Machine maintenance may sound like a dull subject but getting it right could propel maintenance strategies straight into the heart of state of the art technologies. I’m talking about predictive maintenance. If you consider that a single unplanned shutdown in the semiconductor industry can cost as much as $3 million, you can see how getting it right can save millions.
Preventative maintenance works on the basis of swapping out a component whether it needs it or not. You may be advised to change the cam belt on your car at 50,000 miles; it may be that the average failure happens at 100,000 miles but the distribution of failures span 70,000 to 130,000 miles. So 50,000 miles is deemed to have a safe margin. This works but errs of the side of safety – you may still have another 50,000 miles life in your cam belt, but you don’t know.
Many industries need to sweat their assets to get the best returns where margin are low, so they are turning to predictive maintenance, or machine condition monitoring (MCM). Sensors such as accelerometers are deployed to monitor machine operation, and by their nature they are likely to be distributed and equally likely to be wireless. And so we quickly move into solving problems of a different kind.
Managing data from multiple sensors, choosing the right wireless infrastructure, factoring in battery life for standalone sensors and crunching all that data – that is quite a balancing act. In the White Paper Edge Intelligence, Douglas O’Rourke looks at the limiting factors that govern this as a system and how this can be addressed by moving some of the intelligence from the ‘centre’ to the ‘edge’, i.e. in the sensors.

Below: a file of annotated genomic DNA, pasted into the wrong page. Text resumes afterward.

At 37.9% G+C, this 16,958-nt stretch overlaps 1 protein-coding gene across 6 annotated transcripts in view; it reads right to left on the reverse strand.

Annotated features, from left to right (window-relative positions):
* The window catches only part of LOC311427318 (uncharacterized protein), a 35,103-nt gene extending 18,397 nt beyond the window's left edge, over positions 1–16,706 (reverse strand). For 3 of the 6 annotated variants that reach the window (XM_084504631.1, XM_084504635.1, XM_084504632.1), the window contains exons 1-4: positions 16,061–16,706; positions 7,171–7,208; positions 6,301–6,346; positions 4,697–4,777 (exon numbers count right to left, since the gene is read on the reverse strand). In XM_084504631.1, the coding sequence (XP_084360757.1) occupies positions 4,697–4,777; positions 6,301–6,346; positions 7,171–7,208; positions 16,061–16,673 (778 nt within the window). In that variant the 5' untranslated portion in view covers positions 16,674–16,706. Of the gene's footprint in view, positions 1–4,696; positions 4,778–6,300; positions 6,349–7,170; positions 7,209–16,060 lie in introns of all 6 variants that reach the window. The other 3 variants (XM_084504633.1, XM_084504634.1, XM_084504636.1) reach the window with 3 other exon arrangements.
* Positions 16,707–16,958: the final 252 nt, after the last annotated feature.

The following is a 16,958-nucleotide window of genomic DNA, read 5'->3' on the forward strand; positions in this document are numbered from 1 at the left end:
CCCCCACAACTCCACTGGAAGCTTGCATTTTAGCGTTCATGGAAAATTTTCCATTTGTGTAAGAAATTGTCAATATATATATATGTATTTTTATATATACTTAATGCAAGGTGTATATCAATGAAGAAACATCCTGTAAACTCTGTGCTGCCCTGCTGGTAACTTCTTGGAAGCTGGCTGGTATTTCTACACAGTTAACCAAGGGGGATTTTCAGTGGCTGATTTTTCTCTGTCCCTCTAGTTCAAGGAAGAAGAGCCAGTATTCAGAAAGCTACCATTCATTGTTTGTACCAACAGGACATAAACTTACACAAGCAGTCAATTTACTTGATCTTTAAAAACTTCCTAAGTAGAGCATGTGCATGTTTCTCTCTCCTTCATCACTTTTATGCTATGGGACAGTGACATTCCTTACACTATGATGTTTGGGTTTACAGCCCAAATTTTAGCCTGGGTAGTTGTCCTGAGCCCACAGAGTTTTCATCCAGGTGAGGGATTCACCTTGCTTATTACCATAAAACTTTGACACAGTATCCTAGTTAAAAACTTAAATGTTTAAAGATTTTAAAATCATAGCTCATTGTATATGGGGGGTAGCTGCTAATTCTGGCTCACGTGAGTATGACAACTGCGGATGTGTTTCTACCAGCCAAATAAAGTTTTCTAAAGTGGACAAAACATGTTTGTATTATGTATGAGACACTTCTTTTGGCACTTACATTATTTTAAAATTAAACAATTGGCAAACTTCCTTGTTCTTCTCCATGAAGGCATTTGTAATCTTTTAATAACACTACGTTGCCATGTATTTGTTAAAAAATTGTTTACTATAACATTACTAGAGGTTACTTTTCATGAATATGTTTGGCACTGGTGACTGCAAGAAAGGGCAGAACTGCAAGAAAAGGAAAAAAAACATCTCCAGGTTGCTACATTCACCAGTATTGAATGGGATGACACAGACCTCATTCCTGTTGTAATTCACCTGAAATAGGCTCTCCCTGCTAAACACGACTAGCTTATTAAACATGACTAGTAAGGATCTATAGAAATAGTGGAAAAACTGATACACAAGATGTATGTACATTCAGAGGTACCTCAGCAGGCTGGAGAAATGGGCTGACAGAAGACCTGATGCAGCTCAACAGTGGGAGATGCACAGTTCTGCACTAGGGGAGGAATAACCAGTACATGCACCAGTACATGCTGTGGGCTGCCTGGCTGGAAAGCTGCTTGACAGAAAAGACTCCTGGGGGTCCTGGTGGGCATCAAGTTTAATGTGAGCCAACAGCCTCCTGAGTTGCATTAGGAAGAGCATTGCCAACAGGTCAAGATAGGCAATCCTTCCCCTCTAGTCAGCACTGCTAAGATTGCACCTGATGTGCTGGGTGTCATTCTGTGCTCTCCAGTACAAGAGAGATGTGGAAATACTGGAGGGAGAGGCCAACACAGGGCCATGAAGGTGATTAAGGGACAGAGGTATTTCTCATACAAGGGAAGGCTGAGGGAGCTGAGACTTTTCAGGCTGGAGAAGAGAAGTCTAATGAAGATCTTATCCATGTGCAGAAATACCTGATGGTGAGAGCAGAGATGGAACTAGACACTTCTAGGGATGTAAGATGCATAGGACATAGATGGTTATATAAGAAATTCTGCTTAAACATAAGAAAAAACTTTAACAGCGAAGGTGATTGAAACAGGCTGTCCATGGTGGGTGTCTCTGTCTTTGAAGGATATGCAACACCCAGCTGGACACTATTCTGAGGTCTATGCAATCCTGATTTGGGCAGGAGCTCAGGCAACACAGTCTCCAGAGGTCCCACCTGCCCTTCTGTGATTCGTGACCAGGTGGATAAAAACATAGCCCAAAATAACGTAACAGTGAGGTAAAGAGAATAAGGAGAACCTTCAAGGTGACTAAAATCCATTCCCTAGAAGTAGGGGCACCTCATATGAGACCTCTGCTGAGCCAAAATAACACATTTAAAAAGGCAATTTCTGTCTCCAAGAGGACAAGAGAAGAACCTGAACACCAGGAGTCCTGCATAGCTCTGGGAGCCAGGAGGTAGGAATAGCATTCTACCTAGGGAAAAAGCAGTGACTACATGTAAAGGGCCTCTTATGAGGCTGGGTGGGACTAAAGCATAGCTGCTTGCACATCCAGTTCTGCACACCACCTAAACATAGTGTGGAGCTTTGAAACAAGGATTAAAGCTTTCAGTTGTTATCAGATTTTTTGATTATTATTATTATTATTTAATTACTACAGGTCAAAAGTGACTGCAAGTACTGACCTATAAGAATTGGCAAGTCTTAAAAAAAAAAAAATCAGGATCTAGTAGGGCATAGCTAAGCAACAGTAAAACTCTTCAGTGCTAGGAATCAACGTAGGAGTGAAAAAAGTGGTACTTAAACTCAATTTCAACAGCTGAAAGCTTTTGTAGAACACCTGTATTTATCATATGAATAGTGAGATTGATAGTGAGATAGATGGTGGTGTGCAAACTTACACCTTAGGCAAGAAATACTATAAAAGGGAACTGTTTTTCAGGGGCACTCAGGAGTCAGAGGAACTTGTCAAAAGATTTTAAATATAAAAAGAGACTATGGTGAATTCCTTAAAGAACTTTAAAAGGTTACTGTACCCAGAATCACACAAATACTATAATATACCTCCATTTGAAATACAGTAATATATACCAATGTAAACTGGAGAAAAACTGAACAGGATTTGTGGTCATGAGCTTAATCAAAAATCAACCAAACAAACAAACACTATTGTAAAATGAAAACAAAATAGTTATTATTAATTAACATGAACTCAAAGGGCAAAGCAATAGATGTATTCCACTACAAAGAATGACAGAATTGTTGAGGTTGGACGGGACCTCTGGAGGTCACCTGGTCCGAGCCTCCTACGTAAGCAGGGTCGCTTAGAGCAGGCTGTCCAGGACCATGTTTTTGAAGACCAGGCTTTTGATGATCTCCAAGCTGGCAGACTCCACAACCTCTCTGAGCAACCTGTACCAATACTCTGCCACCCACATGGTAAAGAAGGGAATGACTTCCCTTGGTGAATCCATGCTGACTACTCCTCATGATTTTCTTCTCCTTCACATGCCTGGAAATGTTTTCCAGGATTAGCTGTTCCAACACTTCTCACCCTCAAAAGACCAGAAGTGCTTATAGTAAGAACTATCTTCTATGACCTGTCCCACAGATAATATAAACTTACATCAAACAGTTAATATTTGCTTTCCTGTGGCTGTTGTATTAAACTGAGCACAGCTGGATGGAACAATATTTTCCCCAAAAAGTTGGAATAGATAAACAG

Modern low-power microcontrollers have the power to reduce raw vibration data by a factor of something like 100. Think of it as MP3 for IoT data. The data is reduced in size but does not lose the ability to represent differences between ‘normal’ and failure modes. In this way our smart sensors use less power and use less bandwidth. But our server at the centre of the cloud now has to be smarter as it is working with greatly simplified data.
We will still have to ‘teach’ the system what is normal and what is a failure mode but the acquired learning is being accumulated in the MCM which will improve over time. Ultimately the system will be alerting an engineer to a potential anomaly and based on operator feedback will become more accurate.
MCM is not about taking the human out of the loop but about providing the humans with better, actionable information. Gathering a large body of training data over time will lead to better predictions. Moving some intelligence to the edge will enable scaling without hitting bandwidth and battery life constraints.
If you’d like to learn more about Edge Intelligence you can download a copy of the White Paper – Edge Intelligence: the implications of the ‘Internet of Things’ on the architecture of preventative maintenance systems